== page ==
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Incomplete Memories: Write it Down to Remember

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Over time, memories fade.  Its a fact of life.  But journaling will help you remember, and that is a lesson I’ve learned the hard way.

Ten years ago, I have a chunk of time that is simply a blur.  When my youngest son was a little over a year, he started having episodes that looked like seizures.  The very first time it happened, he had just eaten lunch, and I thought he was choking.  He turned blue, his eyes rolled back, and I was so panicked that I couldn’t remember anything I’d learned at infant CPR.  The next sequence of events is sketchy to me.   I remember calling 911 and I remember the ambulance coming, but I don’t remember how I got to the hospital.  I had my preschool age daughter and her friend with me.  I don’t remember if they came with me to the hospital or if my mother in law came over to watch them (my MIL lives next door so she can be here quickly).  I remember the panic and scared feeling and the relief when he started breathing again.  I don’t remember anything about the hospital.  ANYTHING.

After this first episode, this became a frequent occurrence.  My son was as white as a ghost, and was passing out almost on a daily basis.  Several times he went to the hospital in an ambulance.  No one could figure out why it was happening.  He also had another health issue at the same time that had to do with his blood cells, which the doctors felt was a separate issue.  So, while he was tested for epilepsy, he also was being tested for leukemia.  At one point, he had to have a transfusion.   This whole time period was extremely stressful on our family.  All I could do was focus on him….my mother in law helped me with our other two children, because I was a mess.  I was terrified each time he stopped breathing that he wouldn’t start again.  I was panicked because the doctors couldn’t figure out why it was happening.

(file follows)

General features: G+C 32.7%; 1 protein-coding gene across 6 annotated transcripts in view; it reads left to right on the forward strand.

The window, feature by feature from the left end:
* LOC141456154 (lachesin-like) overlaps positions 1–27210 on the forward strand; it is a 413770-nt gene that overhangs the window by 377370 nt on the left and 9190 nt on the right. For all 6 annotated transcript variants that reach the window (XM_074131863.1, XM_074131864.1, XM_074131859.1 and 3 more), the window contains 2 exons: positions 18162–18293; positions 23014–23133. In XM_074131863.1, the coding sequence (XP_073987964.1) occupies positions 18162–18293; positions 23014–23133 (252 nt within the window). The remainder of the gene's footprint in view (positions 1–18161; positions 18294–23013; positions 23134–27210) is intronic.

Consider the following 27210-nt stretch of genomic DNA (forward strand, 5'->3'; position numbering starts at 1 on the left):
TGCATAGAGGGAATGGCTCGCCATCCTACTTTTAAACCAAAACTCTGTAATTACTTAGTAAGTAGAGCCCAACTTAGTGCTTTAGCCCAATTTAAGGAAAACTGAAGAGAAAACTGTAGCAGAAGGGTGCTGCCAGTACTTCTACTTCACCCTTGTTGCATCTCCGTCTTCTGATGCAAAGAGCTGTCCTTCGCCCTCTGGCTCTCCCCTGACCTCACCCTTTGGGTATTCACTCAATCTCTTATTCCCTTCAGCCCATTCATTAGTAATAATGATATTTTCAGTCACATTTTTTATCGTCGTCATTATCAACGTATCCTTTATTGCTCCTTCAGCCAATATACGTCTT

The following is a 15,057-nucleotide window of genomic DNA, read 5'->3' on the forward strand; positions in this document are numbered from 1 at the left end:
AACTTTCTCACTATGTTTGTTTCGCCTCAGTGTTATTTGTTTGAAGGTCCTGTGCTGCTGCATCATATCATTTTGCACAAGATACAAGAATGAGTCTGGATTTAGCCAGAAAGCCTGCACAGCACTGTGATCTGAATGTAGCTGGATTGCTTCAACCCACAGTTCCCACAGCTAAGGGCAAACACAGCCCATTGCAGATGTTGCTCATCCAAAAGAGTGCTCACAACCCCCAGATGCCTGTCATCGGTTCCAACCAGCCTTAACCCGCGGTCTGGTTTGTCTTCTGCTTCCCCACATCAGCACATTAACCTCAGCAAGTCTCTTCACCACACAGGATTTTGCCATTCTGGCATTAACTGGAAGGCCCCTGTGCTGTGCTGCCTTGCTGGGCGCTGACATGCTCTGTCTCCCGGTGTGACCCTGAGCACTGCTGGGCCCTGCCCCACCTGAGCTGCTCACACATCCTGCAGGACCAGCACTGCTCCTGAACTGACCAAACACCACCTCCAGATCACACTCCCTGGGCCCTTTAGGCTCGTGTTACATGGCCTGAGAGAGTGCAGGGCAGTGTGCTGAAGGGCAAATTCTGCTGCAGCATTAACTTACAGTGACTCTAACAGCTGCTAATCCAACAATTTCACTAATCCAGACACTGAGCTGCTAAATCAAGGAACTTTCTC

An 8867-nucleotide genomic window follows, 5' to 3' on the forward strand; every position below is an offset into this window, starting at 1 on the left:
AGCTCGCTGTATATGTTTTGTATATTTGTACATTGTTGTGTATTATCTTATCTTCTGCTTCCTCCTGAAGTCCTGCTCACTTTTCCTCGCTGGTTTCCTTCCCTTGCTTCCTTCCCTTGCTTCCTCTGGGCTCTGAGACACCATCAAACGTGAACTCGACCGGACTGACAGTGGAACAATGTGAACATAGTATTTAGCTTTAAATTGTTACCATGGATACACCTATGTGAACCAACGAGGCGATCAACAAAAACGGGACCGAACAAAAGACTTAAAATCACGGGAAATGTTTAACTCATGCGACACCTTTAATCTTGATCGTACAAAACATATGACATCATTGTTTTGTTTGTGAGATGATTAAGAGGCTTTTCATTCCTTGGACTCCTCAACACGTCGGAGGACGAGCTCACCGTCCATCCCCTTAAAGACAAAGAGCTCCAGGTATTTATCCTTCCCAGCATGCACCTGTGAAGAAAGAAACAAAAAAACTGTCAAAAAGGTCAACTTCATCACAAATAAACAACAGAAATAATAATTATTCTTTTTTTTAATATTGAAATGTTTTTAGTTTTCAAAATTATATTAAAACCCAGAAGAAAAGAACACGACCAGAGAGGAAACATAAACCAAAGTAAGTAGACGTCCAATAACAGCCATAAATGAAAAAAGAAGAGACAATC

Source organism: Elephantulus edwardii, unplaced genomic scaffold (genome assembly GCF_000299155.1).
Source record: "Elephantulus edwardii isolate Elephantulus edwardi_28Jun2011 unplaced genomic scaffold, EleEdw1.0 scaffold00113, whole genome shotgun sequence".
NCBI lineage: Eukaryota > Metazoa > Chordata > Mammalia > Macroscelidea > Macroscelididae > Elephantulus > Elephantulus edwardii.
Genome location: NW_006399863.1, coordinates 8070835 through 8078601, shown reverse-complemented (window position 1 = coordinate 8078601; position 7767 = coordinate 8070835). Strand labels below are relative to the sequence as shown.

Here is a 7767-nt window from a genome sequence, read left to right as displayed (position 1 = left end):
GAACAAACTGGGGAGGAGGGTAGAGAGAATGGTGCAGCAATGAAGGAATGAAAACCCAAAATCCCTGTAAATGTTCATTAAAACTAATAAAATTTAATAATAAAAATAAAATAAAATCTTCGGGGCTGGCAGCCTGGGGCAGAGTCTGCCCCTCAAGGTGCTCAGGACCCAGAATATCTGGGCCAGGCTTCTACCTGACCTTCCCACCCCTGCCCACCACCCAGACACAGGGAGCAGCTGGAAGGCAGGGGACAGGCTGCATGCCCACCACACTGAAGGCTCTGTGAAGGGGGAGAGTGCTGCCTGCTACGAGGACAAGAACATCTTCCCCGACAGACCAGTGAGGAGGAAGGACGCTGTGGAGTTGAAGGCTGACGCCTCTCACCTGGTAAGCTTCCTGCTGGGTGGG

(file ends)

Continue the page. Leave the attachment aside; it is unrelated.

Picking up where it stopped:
This went on for months.  That time frame is a complete blur for me.  I remember lots of visits to the ER, and to the Yale Children’s Hospital.  I remember the one ER doctor that told me my son was probably having a temper tantrum and holding his breath till he passed out, which was definitely not the case, as evidenced by the concern of his doctors and the tests being run.  This comment was made after a second trip to the ER in one day, and needless to say I was not happy with that particular doctor.

Ultimately, it turned out to be a food allergy.  I spoke to my son’s former pediatrician who had retired, and she suggested I have him tested for allergies.  Sure enough, he was allergic to wheat.  Our doctors said the seizure like symptoms were unrelated, but all I know is, once we took him off wheat, it never happened again.  He was on a wheat free diet for two years before we got the go ahead that he was no longer allergic.

Today, he’s a healthy pre-teen.  I am so thankful that things turned out the way they did, and that it wasn’t a more serious condition.  It made me realize just how precious life really is.  I just wish I could remember more of the details.  My memories from this time are so incomplete.  Perhaps I blocked it out because it was such a difficult time.  But I wish I had kept a journal.  While this wasn’t a chapter in my life that I would ever want to re-live, it was a chapter I wish I had some documentation of, other than one scrapbook page.